An intrepid foodie, REENA KARIM parted the crazy crowds of this charming old city for litres of local beer and the best of street eats.
They say the heart of any country lies in its people and the food. I, of course, care more for the food. So when we embarked on a trip to Hanoi, I was set to tailor my days around the next exciting meal.
My 6am Air Asia flight from Don Muang got me to Hanoi’s Noi Bai airport at 9am. Hungry and tired, our party of four headed to a restaurant in the airport. Not an auspicious beginning, but what were we to do? After we got settled, the thing that caught my attention was not the dated decor of the café—red table covers, plastered wallpapers, dim lighting, and propaganda art—it was that heavy air of communism. You could practically still feel the Iron Curtain. It didn’t help that the officers seated at the next table were smoking indoors and would regularly turn around to give us dubious glances. But I wasn’t taking this as a prelude to my journey. We ordered club sandwiches, and despite being airport food, the sandwich was not half as bad I expected it to be.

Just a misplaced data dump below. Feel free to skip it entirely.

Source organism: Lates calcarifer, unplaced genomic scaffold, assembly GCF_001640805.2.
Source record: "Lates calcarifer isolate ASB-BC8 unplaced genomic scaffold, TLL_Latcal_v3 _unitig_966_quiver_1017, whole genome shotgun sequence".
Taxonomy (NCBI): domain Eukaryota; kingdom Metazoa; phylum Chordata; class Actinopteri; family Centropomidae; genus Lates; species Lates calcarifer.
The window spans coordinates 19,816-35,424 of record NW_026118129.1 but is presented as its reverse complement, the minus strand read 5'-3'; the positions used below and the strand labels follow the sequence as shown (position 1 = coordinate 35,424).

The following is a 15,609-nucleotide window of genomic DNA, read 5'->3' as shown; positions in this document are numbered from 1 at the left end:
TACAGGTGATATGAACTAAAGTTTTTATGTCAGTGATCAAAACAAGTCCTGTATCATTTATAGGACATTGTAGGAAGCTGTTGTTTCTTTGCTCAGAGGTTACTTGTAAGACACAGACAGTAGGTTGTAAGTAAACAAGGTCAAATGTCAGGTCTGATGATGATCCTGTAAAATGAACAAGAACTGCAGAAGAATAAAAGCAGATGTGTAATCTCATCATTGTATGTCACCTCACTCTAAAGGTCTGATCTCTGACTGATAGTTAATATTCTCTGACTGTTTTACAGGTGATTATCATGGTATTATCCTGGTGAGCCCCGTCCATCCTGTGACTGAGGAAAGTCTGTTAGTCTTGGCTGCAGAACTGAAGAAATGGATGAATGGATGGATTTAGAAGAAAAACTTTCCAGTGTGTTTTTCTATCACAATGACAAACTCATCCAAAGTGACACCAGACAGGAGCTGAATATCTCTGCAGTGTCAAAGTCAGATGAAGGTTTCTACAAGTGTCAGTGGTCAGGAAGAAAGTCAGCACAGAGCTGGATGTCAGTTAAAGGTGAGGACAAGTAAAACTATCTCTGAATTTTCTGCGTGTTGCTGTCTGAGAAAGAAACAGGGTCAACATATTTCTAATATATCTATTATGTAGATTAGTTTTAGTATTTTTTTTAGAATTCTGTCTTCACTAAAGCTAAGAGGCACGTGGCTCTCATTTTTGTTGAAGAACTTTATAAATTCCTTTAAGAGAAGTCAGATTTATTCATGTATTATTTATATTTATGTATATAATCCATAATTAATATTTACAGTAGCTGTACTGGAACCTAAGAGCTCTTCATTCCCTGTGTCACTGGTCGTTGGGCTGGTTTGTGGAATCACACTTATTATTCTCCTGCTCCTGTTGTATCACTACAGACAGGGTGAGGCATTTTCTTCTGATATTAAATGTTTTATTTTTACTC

By the time we got to Hanoi, the skies had turned dark, and far in the distance, I could see a storm brewing. Our taxi drove us right to the doorstep of our hotel, which was situated in the heart of the Old Quarter. Dropping our luggage, we ran out the door to take in the sights and smells of the city.